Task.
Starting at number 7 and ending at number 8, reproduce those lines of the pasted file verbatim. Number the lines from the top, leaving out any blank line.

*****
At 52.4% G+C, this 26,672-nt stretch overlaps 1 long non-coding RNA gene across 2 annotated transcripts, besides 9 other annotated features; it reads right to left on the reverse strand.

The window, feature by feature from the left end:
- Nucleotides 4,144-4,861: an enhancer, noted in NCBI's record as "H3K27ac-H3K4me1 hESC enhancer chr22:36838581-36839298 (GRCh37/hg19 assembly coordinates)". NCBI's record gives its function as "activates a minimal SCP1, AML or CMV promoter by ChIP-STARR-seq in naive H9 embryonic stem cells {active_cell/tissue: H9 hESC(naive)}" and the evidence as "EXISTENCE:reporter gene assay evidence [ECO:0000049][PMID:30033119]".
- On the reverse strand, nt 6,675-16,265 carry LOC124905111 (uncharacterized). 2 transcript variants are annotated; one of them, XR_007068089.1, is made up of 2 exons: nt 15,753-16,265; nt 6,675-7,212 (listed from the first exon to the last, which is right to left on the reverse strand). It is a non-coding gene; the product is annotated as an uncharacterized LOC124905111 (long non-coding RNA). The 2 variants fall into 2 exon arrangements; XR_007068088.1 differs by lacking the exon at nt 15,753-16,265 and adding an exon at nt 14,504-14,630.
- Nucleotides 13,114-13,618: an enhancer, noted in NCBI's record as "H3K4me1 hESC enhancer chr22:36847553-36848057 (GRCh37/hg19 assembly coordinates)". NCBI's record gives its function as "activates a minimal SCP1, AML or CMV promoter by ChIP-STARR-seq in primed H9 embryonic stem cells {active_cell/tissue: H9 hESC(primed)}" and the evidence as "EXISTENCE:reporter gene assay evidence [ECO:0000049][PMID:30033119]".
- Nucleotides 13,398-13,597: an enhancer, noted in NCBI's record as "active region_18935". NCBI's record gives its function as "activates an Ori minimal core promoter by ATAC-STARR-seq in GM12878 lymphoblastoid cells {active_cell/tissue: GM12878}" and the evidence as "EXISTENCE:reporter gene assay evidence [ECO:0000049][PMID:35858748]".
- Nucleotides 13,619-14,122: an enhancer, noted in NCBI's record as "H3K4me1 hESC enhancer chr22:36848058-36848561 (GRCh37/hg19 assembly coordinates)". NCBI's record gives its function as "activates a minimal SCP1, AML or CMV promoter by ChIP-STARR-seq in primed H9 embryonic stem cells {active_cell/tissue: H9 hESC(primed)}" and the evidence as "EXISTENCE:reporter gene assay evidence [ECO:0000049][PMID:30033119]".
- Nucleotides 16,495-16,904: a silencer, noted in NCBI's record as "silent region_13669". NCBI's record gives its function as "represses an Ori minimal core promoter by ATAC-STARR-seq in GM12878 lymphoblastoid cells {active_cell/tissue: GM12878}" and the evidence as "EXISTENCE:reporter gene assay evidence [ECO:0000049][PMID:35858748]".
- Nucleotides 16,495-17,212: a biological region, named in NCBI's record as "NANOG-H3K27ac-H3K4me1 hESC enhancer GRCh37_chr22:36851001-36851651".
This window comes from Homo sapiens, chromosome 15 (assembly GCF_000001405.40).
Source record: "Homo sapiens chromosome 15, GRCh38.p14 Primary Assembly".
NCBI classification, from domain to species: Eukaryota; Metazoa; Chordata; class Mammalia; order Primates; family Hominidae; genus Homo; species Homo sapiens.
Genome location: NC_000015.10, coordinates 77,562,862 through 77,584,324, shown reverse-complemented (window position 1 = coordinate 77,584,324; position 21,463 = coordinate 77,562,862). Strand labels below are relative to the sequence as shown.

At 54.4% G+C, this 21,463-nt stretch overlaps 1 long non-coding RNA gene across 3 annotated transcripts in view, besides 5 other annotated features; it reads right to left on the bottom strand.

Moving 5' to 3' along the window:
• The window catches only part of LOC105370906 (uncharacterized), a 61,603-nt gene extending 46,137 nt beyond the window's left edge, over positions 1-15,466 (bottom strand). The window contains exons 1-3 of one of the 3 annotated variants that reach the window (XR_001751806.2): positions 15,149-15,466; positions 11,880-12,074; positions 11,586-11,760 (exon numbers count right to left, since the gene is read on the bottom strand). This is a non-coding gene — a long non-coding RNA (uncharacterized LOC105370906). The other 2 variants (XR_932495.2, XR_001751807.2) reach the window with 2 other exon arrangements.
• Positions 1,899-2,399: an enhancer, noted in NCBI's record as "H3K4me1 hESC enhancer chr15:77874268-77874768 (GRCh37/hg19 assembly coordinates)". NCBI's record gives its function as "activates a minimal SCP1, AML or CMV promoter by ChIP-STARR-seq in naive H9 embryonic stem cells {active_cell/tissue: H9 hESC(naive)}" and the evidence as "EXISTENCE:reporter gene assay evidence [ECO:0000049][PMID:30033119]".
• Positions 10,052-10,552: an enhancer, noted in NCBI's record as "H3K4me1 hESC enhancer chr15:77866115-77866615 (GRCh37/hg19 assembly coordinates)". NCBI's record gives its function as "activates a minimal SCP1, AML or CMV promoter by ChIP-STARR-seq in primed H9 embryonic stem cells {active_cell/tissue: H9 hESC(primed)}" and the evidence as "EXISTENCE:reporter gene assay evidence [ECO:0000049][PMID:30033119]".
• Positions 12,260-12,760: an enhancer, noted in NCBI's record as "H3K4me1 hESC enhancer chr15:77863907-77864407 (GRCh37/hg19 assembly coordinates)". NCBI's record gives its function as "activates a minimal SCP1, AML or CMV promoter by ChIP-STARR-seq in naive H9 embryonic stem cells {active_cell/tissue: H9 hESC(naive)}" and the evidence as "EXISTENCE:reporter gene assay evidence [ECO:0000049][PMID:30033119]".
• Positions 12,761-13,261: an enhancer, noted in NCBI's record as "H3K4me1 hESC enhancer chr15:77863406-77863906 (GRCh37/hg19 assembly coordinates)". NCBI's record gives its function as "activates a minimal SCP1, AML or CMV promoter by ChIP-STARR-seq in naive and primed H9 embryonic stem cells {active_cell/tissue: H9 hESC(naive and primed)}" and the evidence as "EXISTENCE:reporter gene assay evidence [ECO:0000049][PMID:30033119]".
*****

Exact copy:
- Nucleotides 13,619-14,122: an enhancer, noted in NCBI's record as "H3K4me1 hESC enhancer chr22:36848058-36848561 (GRCh37/hg19 assembly coordinates)". NCBI's record gives its function as "activates a minimal SCP1, AML or CMV promoter by ChIP-STARR-seq in primed H9 embryonic stem cells {active_cell/tissue: H9 hESC(primed)}" and the evidence as "EXISTENCE:reporter gene assay evidence [ECO:0000049][PMID:30033119]".
- Nucleotides 16,495-16,904: a silencer, noted in NCBI's record as "silent region_13669". NCBI's record gives its function as "represses an Ori minimal core promoter by ATAC-STARR-seq in GM12878 lymphoblastoid cells {active_cell/tissue: GM12878}" and the evidence as "EXISTENCE:reporter gene assay evidence [ECO:0000049][PMID:35858748]".